You’d see many scribbled arguments in the margins of my copy, but in spite of that I do like the book and think him wise and honest. What maddens me is a certain pattern of thought, one that is emblematically modern, that goes like this:
1. Thought A
2. Recognition of something unproven about thought A
3. Cancellation of Thought A.
So this mind never builds. He says “A”, then “not-A”, “B”, then “not B”, and so on, forever. At the end of a chapter of this sort of thing, we haven’t gotten anywhere. The writer is so afraid of not being honest he cannot assert. This radical uncertainty is loved by the 2013 sophisticate. You can soliloquize for years on whether you should be, or not to be, without ever committing to being anything in particular. I’d like Christian Wiman to decide if he is a believer or not.
As Wiman flirts with saying something explicitly Christian you can appreciate how I’d perk up. Then, the recoil: “no, let me just undo that thought a bit” — I feel like I’m watching a tease show. What hooks the audience as an introduction goes on to exhaust them if it runs on as the entire plot.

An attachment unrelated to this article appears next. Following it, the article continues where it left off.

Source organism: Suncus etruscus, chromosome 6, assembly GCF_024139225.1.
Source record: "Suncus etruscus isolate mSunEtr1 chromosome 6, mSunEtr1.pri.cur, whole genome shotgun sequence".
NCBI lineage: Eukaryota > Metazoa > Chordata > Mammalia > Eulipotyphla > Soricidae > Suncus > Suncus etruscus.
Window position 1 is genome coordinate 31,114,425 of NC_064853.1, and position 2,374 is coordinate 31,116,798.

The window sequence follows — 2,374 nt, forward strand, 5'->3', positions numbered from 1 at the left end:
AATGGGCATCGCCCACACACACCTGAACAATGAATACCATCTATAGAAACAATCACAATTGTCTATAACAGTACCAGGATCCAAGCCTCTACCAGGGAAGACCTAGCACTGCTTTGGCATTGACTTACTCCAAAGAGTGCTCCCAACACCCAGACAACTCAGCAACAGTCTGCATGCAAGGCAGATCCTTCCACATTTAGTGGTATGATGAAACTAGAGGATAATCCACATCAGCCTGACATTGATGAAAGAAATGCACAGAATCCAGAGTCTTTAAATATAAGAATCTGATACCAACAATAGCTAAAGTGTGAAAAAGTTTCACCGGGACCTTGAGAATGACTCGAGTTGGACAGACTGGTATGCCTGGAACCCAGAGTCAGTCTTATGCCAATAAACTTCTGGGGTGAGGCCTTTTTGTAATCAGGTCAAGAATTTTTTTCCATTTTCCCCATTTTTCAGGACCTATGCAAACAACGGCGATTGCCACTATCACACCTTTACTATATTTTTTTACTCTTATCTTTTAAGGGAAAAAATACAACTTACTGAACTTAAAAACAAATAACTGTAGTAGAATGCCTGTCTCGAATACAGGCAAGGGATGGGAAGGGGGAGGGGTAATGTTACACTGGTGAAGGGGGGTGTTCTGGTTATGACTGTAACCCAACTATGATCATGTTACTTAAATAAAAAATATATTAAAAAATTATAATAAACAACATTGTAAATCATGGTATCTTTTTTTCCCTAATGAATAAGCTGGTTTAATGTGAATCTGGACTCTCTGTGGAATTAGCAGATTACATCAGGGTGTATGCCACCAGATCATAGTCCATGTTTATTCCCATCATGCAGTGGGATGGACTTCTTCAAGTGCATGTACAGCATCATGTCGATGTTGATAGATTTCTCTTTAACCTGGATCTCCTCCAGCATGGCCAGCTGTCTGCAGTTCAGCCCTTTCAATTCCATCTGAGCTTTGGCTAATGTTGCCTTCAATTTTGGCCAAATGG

Such embarassment at having a worldview is the characteristic simpering tone of modernity. I just want somebody to have the guts to stand on the table at the cocktail party and declaim a creed. Nothing is as boring as standing around the bar chatting about nothing.
I wonder if it just an addiction to epistemological certainty. All insight fades, as a natural characteristic of light, and intellectual vision is the same. No perception endures so bright as at the instant it appeared, but this does not mean it was false. In fact, it means nothing. We see something bright in the universe or in our hearts, but then when we look back at that moment of sight, now mostly in memory, it has faded, and these modern hamlets simply toss it aside and assert something new from whatever is visible at the present moment– but why is the second perception more true than the first? What logic tells you that the present perception is exactly true just because it is clearest, when Occam’s Razor concludes it is clearest just because it is present?
“My Bright Abyss” is an honest thinker, trying to admit that he needs Christ and that Christ might be true. It is worth reading.